Last week I picked up the book “You on a Diet: The Owner’s Manual for Waist Management” by Michael Roizen MD and Mehmet Oz MD. Only a few chapters into this massive book, I have learned some new things, especially about the biology of hunger. They depict ghrelin, the hormone secreted in the stomach which signals that we’re hungry, as a little gremlin. I have been making peace with this imp – it turns out, he just wants me to pay a little attention. I am learning to distinguish his voice from the voice (originating in my emotional self) urging me to eat.
The other day, I had a conversation with a friend who recently caught up on reading this blog. He said, “I’m just going to be blunt, I don’t always understand the way you think and, frankly sometimes its just stupid”. I started laughing, because I couldn’t agree more — the way I’ve thought and acted has been not just stupid, but irrational. That, dear friends, is the point. I surprise myself when I discover just how weirdly I’ve mixed signals in my life.
Which brings me back to ghrelin and his competitor, my emotional self. Most of my life these two have been busy trying to out-shout each other, and as a result I’ve completely confused their voices. As I’ve changed my diet to eat healthier foods in appropriate amounts, ghrelin and I are developing a natural alliance. I am learning to manage my physical hunger.
My emotional self, though, struggles to be healthier. There are 48 years worth of accumulated detritus to clean up and it is slow going. I have to say, though, there are marked signs of improvement. Whereas in the past my emotional self has craved comfort, security, and love — and sought these through food, I am discovering that my emotional hungers are changing, too. Same categories, different contents:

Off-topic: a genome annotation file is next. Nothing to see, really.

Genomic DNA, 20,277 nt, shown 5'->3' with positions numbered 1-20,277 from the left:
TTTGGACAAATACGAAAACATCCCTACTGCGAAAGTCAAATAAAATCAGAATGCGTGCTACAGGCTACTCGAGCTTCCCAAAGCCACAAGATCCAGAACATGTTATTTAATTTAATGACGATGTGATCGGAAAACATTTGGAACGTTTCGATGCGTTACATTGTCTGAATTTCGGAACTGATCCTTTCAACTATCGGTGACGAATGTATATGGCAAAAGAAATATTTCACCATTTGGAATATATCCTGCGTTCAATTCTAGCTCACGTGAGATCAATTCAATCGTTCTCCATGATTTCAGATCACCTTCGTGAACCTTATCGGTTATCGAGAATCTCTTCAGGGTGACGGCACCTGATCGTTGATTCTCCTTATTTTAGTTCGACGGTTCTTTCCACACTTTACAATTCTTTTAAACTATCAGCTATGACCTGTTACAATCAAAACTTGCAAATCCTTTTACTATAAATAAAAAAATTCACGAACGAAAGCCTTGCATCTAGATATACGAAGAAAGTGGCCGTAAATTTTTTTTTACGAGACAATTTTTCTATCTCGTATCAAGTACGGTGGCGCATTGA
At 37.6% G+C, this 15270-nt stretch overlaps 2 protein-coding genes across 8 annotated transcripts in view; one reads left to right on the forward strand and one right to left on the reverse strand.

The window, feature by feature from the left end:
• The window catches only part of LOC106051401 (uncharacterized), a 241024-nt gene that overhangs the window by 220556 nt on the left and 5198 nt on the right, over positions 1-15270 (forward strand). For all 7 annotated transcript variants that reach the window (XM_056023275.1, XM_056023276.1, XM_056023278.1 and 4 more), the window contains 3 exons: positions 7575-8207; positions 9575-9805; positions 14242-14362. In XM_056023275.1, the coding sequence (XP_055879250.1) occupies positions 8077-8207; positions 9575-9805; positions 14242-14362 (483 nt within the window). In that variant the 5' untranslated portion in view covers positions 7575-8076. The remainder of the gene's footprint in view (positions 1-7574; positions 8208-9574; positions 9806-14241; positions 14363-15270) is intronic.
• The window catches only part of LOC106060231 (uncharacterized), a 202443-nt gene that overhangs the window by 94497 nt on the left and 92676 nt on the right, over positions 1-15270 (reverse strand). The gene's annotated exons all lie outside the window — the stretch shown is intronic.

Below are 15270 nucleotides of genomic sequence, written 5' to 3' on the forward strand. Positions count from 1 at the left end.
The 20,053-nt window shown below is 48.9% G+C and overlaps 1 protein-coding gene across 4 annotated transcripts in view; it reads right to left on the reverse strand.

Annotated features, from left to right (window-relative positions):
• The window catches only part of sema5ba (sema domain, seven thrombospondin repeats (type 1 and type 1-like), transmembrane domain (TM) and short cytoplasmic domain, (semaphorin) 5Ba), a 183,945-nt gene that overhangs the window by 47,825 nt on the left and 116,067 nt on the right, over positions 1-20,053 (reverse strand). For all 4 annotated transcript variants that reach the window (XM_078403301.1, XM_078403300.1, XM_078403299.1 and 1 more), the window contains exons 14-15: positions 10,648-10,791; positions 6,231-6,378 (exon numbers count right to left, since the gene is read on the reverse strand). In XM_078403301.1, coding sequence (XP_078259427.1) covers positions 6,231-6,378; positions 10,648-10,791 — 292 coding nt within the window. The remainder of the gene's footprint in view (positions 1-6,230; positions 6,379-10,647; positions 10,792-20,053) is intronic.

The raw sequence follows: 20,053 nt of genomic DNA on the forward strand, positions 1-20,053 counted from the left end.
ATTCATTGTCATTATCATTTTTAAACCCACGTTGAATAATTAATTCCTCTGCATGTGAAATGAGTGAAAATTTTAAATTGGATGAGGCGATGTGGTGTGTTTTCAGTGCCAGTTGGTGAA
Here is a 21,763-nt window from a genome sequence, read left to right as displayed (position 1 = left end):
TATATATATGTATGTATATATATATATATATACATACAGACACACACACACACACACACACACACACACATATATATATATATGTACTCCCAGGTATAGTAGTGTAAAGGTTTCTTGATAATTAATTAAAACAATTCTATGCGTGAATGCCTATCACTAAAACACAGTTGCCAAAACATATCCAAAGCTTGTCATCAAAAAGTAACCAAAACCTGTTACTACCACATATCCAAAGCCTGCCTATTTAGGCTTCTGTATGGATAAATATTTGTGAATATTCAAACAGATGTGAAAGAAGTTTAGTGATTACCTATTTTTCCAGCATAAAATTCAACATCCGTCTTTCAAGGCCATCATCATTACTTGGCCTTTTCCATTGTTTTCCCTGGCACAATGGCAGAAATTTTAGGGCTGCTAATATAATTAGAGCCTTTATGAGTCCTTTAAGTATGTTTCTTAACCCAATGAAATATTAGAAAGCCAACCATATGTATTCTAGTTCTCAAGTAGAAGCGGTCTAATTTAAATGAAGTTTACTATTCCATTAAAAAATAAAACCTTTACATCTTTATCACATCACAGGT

- Rather than craving comfort food, I am hungry to feel comfortable in my own skin…and my own clothes. I want the exterior to be a closer approximation of the interior self. In the not-too-distant future I will be able to shop in all, not just specialty, stores for clothing. This will not seem like a big deal to people who have always had options, but believe me, if you’ve ever tried to put together a fashionable wardrobe when only one store in town carries your size, you’d know it is!
- I never expect to be comfortable in airline seats or amusement park rides. But I am hungry to actually fit in the seats without the humiliation of asking for seatbelt extensions or being kicked off the ride because they can’t fasten the safety harness. (I’ve avoided this humbling experience by not going to amusement parks — but I have a secret love of roller coasters and I’ve missed them!)
- After a lifetime of playing it safe, I find myself hungry to take some risks. No bungee cords or skydiving — but risk taking none-the-less. Try new things (new music, new hobbies, snowshoeing), go new places (travel overseas, hike the Grand Canyon, eat at the Linn Street Cafe), push my own boundaries (Run the Flood, take a yoga class, speak truth to power).
- Open up to deeper friendships, even if it means feeling vulnerable, even if it means entering into other people’s messy lives towing my own messy-ness. And seeing that as a gift rather than a burden or something to fear.
- Admitting the truth: I have desires…let’s leave it at that for today!
It is 7:36 a.m. as I write this final paragraph for today’s blog post. I took a 6:00 a.m. core exercise class, then completed my usual weight training regimen. I feel great — but my friend, Ghrelin the Gremlin, is grumbling for me to pay attention to him. What I’m truly hungry for at this moment is breakfast. I could murder a breakfast burrito! But I’ll be happier with something a little healthier. And that is some unusual thinking for me — very rational!